There was a period in Skullcandy’s history when it started to stretch beyond its core and over-extend itself. Getting back to our roots at the center of music and action sports and staying true to our brand foundation are now resulting in our highest levels of consumer engagement and record growth for our company this year.
The worst thing a brand can do is try to be all things to all people. That often leads to being nothing to no one. Think about the origin of your brand. What made your brand special? And stay true to that!
What advice would you give to other marketers or business leaders to thrive and avoid burnout?
If your team is passionate about the work and the creative that you are doing, even hard work and long days can be energizing. When we committed to the 12 Moods program, we committed to 365 days of unique content. It was pretty daunting to the team at first. However, the beauty of it was we had a very clear mission, a detailed plan of attack and daily content calendars stretching 60–90 days out. It is a lot of work for the team, but everyone knows the plan and yet there is still plenty of room for creativity within the campaign from month to month.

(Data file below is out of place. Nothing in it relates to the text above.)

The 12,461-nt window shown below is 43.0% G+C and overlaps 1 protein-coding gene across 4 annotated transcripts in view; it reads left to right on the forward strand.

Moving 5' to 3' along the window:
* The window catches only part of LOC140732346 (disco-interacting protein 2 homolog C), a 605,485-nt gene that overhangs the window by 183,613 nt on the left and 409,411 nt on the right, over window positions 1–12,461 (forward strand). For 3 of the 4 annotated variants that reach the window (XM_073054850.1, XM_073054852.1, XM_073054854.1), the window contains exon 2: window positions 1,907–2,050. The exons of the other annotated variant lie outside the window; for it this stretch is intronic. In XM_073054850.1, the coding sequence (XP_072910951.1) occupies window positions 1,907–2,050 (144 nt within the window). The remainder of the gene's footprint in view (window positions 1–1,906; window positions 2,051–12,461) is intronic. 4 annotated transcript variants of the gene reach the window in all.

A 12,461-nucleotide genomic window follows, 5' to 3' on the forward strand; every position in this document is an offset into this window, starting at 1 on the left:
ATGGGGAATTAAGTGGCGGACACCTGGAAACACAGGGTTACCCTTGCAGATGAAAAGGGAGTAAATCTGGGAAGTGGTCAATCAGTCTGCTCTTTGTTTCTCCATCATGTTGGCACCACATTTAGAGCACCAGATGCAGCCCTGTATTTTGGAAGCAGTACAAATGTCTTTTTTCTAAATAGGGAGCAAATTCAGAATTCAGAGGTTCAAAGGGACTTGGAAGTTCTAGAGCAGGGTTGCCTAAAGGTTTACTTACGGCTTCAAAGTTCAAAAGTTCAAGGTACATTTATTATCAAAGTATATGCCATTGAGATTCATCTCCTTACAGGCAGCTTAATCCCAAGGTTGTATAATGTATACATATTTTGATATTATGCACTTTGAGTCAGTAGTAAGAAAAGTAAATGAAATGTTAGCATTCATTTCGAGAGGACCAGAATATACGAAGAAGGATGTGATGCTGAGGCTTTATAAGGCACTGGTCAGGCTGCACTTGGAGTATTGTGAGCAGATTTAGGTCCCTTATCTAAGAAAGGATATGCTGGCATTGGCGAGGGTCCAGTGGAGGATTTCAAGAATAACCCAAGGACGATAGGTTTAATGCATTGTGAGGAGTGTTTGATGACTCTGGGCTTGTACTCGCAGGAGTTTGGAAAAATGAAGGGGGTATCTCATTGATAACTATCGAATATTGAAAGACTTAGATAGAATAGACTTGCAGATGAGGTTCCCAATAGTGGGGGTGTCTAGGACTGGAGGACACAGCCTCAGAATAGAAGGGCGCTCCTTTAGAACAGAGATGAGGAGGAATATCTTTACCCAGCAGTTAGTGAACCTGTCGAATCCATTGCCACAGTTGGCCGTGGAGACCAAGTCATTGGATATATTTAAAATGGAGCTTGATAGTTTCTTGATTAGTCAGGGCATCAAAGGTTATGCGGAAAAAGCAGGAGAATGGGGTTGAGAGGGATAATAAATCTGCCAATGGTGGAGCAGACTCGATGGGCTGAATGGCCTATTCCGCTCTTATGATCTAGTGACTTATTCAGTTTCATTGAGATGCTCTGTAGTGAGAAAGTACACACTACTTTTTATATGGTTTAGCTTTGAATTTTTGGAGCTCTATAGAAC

We also have a value that we call “First Chair, Last Call” which is meant to reflect the idea of work hard, play hard. Since we live at 6,500 of elevation in a ski area — we are masters of working hard and playing hard at Skullcandy. We try to over-index on soft benefits for our employees so that they can work hard, but recharge their batteries on a regular basis.
You are a person of great influence. If you could inspire a movement that would bring the most amount of good to the most amount of people, what would that be? You never know what your idea can trigger. 🙂